To mark National Suicide Awareness Month, hundreds of advocates and experts gathered in Trenton for the Fifth Annual Suicide Prevention Conference. Every year, the event has a different focus, and this year’s turned its sights to the roles played by pediatricians and other doctors in prevention.
“We want to provide physicians with the tools to screen and identify individuals who may be at risk of hurting themselves and then to provide them with the resources to refer individuals too, so they can get the help and support that they need,” said Valerie Mielke, assistant commissioner of Mental Health & Addiction Services at the New Jersey Division of Mental Health and Addiction Services.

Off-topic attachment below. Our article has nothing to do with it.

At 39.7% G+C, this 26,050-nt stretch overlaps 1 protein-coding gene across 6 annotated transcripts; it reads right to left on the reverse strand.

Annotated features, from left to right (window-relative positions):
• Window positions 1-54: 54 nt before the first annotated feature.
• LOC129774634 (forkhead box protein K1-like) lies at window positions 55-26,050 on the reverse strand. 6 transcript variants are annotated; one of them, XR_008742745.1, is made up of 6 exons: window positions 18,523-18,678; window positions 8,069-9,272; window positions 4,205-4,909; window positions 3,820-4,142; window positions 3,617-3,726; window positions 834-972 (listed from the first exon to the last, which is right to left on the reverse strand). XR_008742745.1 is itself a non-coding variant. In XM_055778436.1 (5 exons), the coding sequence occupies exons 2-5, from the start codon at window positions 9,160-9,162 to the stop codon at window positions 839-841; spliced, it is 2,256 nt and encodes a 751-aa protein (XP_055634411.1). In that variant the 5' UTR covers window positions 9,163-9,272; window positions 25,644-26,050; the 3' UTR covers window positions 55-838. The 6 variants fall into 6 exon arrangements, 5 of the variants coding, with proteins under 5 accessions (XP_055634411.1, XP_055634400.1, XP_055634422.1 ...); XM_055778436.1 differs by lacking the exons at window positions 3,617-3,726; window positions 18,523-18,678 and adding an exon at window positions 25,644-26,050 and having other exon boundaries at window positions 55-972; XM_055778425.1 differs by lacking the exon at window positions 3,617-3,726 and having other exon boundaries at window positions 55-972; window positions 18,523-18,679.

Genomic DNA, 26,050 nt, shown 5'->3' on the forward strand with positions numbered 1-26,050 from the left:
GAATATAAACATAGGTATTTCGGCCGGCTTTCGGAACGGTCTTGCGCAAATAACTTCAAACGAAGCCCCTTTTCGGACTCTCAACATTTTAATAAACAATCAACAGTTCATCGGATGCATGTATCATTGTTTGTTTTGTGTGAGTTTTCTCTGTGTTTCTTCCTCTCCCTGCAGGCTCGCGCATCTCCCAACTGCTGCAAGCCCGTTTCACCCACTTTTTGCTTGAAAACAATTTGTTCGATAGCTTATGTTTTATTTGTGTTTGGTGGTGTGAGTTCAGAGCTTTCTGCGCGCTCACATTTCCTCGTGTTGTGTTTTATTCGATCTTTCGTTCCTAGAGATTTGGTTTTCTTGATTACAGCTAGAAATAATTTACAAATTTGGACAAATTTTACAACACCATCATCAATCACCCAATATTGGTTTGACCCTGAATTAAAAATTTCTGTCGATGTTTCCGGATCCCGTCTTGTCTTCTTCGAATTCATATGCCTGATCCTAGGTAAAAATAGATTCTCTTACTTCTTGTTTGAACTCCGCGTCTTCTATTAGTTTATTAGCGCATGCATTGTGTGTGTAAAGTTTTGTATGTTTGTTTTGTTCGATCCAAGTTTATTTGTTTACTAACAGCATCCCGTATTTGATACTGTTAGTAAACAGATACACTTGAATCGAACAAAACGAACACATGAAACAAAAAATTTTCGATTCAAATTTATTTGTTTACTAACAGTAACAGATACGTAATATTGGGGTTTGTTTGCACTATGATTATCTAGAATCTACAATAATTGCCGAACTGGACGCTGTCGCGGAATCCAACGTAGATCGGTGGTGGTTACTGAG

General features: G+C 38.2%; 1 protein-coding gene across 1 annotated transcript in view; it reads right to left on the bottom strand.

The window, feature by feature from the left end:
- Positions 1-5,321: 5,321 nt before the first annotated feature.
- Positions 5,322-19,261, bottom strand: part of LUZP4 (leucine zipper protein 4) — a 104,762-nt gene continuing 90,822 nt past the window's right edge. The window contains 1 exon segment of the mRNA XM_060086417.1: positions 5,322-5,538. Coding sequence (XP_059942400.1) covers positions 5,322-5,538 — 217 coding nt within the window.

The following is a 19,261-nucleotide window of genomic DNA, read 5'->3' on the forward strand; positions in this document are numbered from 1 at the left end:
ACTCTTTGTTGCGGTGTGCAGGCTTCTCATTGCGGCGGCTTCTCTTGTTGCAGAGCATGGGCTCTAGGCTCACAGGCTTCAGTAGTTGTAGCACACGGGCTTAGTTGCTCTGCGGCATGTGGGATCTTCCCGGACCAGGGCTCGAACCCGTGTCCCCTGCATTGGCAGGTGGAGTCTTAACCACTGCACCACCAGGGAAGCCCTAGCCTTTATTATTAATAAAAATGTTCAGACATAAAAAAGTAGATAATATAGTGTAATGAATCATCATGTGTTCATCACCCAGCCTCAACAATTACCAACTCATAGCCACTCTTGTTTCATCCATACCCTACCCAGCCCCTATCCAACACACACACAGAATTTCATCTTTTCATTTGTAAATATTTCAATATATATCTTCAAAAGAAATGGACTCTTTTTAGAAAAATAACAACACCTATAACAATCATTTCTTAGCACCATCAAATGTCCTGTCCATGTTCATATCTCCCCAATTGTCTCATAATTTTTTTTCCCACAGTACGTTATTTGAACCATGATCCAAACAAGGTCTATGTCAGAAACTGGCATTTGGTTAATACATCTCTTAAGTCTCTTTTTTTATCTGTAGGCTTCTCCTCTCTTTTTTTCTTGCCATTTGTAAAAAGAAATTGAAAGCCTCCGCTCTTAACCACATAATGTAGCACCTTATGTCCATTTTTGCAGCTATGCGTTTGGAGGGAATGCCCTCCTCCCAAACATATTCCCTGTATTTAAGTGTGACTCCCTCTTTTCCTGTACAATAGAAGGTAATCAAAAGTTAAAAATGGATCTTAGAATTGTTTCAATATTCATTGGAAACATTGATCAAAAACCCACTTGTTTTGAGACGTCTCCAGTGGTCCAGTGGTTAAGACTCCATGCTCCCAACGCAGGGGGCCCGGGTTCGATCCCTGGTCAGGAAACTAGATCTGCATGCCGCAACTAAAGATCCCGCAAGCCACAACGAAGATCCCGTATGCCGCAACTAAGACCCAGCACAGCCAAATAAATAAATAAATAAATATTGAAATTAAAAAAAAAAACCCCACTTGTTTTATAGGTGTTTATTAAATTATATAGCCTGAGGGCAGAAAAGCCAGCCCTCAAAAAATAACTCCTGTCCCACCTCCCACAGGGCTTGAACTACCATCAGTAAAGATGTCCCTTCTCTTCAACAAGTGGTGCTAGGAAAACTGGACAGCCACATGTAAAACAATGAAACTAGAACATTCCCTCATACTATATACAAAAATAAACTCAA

For Tricia Baker, those resources came too late. In May 2009, her son Kenny ended his life at 19 years old. After Kenny’s death, she helped create an exhibit called “In Their Shoes,” which encourages people to speak up about youth suicide and was on display at the conference.
Too often, signs of the onset of mental disorder get confused for signs of puberty among adolescents, thereby leaving many young patients undiagnosed, she said.
While the conversation may be difficult, doctors say it’s essential that parents talk to their kids about suicide.
“If we can spread the word and to say you’re not going to give your child an idea if you talk to them about suicide,” said Dr. Virna Little, director of the Center for Innovation in Mental Health at CUNY School of Public Health.